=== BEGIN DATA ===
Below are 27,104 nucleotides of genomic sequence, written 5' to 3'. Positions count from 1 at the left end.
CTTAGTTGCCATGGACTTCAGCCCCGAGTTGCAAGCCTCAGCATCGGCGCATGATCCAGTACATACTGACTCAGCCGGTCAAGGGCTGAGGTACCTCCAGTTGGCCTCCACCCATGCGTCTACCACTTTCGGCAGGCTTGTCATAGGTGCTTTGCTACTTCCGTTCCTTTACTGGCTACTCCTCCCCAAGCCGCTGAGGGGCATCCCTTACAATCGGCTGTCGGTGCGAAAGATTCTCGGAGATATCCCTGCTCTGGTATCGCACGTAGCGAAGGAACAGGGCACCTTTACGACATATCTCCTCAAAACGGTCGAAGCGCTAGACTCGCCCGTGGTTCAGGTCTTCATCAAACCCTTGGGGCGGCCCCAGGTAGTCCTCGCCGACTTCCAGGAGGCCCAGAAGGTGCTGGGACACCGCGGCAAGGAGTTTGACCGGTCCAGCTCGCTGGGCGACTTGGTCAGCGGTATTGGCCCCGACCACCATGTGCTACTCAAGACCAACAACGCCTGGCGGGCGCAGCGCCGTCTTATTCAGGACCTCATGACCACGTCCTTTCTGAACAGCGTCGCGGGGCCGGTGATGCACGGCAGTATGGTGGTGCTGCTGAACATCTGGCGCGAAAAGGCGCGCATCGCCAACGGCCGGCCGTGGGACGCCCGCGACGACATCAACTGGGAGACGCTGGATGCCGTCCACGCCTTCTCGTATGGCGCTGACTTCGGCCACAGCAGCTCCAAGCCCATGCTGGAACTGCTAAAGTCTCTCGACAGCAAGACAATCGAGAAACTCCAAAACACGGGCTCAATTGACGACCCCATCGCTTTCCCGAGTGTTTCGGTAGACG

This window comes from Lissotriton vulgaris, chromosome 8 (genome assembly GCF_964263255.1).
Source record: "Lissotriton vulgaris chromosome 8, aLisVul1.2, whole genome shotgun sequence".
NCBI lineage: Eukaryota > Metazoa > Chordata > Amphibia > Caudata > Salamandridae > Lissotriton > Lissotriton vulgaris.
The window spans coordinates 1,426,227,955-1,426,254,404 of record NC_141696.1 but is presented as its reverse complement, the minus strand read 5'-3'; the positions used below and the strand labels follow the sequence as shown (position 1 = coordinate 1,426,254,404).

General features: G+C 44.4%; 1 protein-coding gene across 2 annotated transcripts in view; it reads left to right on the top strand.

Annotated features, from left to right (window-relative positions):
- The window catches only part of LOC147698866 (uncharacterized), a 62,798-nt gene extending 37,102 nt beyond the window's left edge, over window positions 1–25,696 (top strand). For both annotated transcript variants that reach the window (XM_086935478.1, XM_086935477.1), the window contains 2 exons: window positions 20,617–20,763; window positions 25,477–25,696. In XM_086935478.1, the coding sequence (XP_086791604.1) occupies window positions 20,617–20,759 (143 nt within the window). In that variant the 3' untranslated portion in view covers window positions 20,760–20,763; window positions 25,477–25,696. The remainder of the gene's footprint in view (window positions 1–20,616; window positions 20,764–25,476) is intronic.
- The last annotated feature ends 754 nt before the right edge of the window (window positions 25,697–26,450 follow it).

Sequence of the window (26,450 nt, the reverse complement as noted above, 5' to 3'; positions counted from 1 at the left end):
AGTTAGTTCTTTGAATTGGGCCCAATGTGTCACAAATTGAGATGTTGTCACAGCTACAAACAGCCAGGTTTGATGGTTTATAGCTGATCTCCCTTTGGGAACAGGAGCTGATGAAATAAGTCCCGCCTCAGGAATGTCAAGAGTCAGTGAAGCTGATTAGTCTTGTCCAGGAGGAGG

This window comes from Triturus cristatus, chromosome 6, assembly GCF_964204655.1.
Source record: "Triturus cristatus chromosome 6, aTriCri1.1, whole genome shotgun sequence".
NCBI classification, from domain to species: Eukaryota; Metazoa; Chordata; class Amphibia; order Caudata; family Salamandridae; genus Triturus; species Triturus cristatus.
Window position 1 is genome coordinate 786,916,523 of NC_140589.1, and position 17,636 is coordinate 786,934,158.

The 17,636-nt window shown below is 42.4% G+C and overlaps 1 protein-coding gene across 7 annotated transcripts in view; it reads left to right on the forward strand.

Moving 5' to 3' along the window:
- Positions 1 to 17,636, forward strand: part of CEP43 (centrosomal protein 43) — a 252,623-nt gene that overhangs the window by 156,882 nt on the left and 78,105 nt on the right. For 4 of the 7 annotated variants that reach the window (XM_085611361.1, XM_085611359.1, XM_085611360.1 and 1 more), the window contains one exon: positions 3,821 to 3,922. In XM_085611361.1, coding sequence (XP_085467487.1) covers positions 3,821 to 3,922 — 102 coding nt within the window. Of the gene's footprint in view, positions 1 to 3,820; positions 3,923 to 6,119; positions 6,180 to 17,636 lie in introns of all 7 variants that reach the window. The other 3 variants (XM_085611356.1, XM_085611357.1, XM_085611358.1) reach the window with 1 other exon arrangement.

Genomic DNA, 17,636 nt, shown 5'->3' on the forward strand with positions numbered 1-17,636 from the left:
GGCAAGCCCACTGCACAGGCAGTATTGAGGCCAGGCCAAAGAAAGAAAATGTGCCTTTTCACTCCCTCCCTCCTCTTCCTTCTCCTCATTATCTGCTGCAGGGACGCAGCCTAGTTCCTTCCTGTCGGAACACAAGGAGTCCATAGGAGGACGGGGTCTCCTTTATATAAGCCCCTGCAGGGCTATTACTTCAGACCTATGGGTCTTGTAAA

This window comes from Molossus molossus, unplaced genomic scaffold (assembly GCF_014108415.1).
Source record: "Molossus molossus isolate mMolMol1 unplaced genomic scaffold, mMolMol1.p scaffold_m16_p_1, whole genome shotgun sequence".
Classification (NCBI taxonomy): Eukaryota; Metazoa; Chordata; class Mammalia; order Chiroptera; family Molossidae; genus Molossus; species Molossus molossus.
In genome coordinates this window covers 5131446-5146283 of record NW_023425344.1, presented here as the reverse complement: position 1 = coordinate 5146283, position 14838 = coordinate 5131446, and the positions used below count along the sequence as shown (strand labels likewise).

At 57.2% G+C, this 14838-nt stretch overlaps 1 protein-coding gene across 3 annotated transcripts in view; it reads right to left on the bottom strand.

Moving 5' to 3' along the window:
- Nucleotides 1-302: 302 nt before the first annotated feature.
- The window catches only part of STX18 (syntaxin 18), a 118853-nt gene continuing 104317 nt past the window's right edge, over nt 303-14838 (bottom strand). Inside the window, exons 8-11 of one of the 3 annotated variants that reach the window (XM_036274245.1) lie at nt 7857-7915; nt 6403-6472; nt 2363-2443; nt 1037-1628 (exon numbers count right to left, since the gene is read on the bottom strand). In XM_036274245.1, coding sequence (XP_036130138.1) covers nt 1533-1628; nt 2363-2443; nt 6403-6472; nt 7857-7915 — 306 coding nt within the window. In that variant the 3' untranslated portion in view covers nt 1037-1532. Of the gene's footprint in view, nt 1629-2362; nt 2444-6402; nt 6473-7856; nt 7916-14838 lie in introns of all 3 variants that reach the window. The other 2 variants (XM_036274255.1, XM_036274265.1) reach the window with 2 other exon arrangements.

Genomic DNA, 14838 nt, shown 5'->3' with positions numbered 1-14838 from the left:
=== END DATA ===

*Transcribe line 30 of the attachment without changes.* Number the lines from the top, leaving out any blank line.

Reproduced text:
Genomic DNA, 14838 nt, shown 5'->3' with positions numbered 1-14838 from the left: